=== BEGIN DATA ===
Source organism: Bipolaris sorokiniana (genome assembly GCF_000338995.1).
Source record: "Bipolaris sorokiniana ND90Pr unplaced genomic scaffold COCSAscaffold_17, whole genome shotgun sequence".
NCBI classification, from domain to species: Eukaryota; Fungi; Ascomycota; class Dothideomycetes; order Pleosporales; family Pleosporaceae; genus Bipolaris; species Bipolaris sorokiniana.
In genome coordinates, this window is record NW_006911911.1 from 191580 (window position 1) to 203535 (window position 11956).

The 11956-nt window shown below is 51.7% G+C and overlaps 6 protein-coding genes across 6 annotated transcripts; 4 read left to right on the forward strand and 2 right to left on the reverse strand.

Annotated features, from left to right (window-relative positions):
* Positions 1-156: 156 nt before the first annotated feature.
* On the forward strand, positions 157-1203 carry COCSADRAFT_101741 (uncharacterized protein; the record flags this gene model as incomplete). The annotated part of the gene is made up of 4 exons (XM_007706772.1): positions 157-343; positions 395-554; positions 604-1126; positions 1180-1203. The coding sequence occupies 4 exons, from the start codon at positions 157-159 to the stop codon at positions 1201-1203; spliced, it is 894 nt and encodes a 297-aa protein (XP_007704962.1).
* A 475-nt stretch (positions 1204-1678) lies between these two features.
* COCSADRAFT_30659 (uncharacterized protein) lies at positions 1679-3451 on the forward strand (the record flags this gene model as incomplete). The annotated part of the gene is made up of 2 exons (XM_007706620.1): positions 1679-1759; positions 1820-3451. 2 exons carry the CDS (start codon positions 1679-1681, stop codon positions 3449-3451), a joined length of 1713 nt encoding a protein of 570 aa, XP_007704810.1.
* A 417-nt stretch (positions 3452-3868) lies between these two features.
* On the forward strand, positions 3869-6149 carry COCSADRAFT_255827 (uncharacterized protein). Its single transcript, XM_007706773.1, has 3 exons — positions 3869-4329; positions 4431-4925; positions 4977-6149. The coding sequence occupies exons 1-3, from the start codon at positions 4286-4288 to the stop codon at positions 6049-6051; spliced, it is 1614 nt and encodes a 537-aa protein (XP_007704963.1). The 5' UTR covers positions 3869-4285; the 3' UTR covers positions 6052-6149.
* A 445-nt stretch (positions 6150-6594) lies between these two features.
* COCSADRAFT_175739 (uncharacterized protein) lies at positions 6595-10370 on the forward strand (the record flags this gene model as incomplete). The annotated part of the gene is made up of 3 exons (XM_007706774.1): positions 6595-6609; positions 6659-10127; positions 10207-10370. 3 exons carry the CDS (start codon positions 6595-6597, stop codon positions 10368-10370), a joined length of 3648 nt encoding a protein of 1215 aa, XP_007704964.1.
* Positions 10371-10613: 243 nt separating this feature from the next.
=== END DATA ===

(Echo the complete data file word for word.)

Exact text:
Source organism: Bipolaris sorokiniana (genome assembly GCF_000338995.1).
Source record: "Bipolaris sorokiniana ND90Pr unplaced genomic scaffold COCSAscaffold_17, whole genome shotgun sequence".
NCBI classification, from domain to species: Eukaryota; Fungi; Ascomycota; class Dothideomycetes; order Pleosporales; family Pleosporaceae; genus Bipolaris; species Bipolaris sorokiniana.
In genome coordinates, this window is record NW_006911911.1 from 191580 (window position 1) to 203535 (window position 11956).

The 11956-nt window shown below is 51.7% G+C and overlaps 6 protein-coding genes across 6 annotated transcripts; 4 read left to right on the forward strand and 2 right to left on the reverse strand.

Annotated features, from left to right (window-relative positions):
* Positions 1-156: 156 nt before the first annotated feature.
* On the forward strand, positions 157-1203 carry COCSADRAFT_101741 (uncharacterized protein; the record flags this gene model as incomplete). The annotated part of the gene is made up of 4 exons (XM_007706772.1): positions 157-343; positions 395-554; positions 604-1126; positions 1180-1203. The coding sequence occupies 4 exons, from the start codon at positions 157-159 to the stop codon at positions 1201-1203; spliced, it is 894 nt and encodes a 297-aa protein (XP_007704962.1).
* A 475-nt stretch (positions 1204-1678) lies between these two features.
* COCSADRAFT_30659 (uncharacterized protein) lies at positions 1679-3451 on the forward strand (the record flags this gene model as incomplete). The annotated part of the gene is made up of 2 exons (XM_007706620.1): positions 1679-1759; positions 1820-3451. 2 exons carry the CDS (start codon positions 1679-1681, stop codon positions 3449-3451), a joined length of 1713 nt encoding a protein of 570 aa, XP_007704810.1.
* A 417-nt stretch (positions 3452-3868) lies between these two features.
* On the forward strand, positions 3869-6149 carry COCSADRAFT_255827 (uncharacterized protein). Its single transcript, XM_007706773.1, has 3 exons — positions 3869-4329; positions 4431-4925; positions 4977-6149. The coding sequence occupies exons 1-3, from the start codon at positions 4286-4288 to the stop codon at positions 6049-6051; spliced, it is 1614 nt and encodes a 537-aa protein (XP_007704963.1). The 5' UTR covers positions 3869-4285; the 3' UTR covers positions 6052-6149.
* A 445-nt stretch (positions 6150-6594) lies between these two features.
* COCSADRAFT_175739 (uncharacterized protein) lies at positions 6595-10370 on the forward strand (the record flags this gene model as incomplete). The annotated part of the gene is made up of 3 exons (XM_007706774.1): positions 6595-6609; positions 6659-10127; positions 10207-10370. 3 exons carry the CDS (start codon positions 6595-6597, stop codon positions 10368-10370), a joined length of 3648 nt encoding a protein of 1215 aa, XP_007704964.1.
* Positions 10371-10613: 243 nt separating this feature from the next.